Research has shown that testing during learning can enhance the long-term retention of text material. In two experiments, we investigated the testing effect with a fill-in-the-blank test on the retention of text material. In Experiment 1, using a coherent text, we found no retention benefit of testing compared to a restudy (control) condition. In Experiment 2, text coherence was disrupted by scrambling the order of the sentences from the text. The material was subsequently presented as a list of facts as opposed to connected discourse. For the incoherent version of the text, testing slowed down the rate of forgetting compared to a restudy (control) condition. The results suggest that the connectedness of materials can play an important role in determining the magnitude of testing benefits for long-term retention. Testing with a completion test seems most beneficial for unconnected materials and less so for highly structured materials.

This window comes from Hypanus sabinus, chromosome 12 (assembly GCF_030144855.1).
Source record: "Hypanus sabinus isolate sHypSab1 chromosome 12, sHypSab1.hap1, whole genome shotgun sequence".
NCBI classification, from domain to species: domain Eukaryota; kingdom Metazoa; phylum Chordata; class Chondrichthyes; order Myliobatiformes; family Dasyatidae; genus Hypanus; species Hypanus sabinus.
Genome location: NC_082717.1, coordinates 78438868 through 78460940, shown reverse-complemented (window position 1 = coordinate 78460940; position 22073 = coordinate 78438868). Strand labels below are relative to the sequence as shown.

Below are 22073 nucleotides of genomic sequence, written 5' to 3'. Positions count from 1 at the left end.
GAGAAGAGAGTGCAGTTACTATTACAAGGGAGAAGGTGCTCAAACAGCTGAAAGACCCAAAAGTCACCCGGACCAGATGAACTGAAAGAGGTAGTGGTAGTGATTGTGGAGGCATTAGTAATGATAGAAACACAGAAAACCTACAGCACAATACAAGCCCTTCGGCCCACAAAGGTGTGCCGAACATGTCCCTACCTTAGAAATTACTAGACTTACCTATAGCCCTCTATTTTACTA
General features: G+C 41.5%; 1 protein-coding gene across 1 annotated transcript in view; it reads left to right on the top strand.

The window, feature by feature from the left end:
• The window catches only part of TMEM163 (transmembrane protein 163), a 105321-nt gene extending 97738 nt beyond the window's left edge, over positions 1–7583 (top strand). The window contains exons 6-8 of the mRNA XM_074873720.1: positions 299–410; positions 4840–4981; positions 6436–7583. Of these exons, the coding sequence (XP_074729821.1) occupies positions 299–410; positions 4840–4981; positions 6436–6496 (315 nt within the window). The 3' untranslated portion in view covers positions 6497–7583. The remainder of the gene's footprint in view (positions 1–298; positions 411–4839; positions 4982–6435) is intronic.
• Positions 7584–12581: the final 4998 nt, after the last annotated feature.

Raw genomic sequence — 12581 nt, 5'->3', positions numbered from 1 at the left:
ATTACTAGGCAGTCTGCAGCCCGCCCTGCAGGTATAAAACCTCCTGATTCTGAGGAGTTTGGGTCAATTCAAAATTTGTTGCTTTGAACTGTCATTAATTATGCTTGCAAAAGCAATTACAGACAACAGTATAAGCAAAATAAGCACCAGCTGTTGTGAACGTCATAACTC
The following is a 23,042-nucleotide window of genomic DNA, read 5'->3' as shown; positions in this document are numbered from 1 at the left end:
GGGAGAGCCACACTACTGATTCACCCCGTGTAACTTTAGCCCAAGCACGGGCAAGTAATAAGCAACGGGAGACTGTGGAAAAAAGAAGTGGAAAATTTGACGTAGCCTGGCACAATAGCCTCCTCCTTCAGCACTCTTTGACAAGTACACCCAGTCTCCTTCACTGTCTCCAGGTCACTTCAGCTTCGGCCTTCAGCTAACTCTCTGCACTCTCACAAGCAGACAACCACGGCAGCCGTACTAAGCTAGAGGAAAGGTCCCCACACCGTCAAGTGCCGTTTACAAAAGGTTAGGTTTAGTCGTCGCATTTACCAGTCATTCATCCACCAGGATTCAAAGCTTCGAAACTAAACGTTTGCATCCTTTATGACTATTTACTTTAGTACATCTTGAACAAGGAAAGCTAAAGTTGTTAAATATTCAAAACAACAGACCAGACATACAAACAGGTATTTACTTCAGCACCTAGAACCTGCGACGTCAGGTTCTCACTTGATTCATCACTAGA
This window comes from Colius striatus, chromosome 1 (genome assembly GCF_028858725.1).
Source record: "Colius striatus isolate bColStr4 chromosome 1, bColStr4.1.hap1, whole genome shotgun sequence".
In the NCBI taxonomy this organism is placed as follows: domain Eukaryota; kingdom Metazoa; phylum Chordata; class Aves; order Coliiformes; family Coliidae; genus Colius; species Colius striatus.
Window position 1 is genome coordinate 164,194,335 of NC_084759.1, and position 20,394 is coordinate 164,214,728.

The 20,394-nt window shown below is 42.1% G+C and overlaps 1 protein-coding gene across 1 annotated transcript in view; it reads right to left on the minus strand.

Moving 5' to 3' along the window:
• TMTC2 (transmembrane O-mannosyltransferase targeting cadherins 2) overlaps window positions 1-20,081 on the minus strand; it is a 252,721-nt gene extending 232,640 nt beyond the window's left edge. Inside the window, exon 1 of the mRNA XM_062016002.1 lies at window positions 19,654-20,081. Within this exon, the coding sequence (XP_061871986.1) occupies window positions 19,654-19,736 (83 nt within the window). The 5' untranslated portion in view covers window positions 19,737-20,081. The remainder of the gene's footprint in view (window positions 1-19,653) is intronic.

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Educational Psychology Review
Department of Psychology

de Jonge, M.O, Tabbers, H.K, & Rikers, R.M.J.P. (2015). The Effect of Testing on the Retention of Coherent and Incoherent Text Material. Educational Psychology Review, 27(2), 305–315. doi:10.1007/s10648-015-9300-z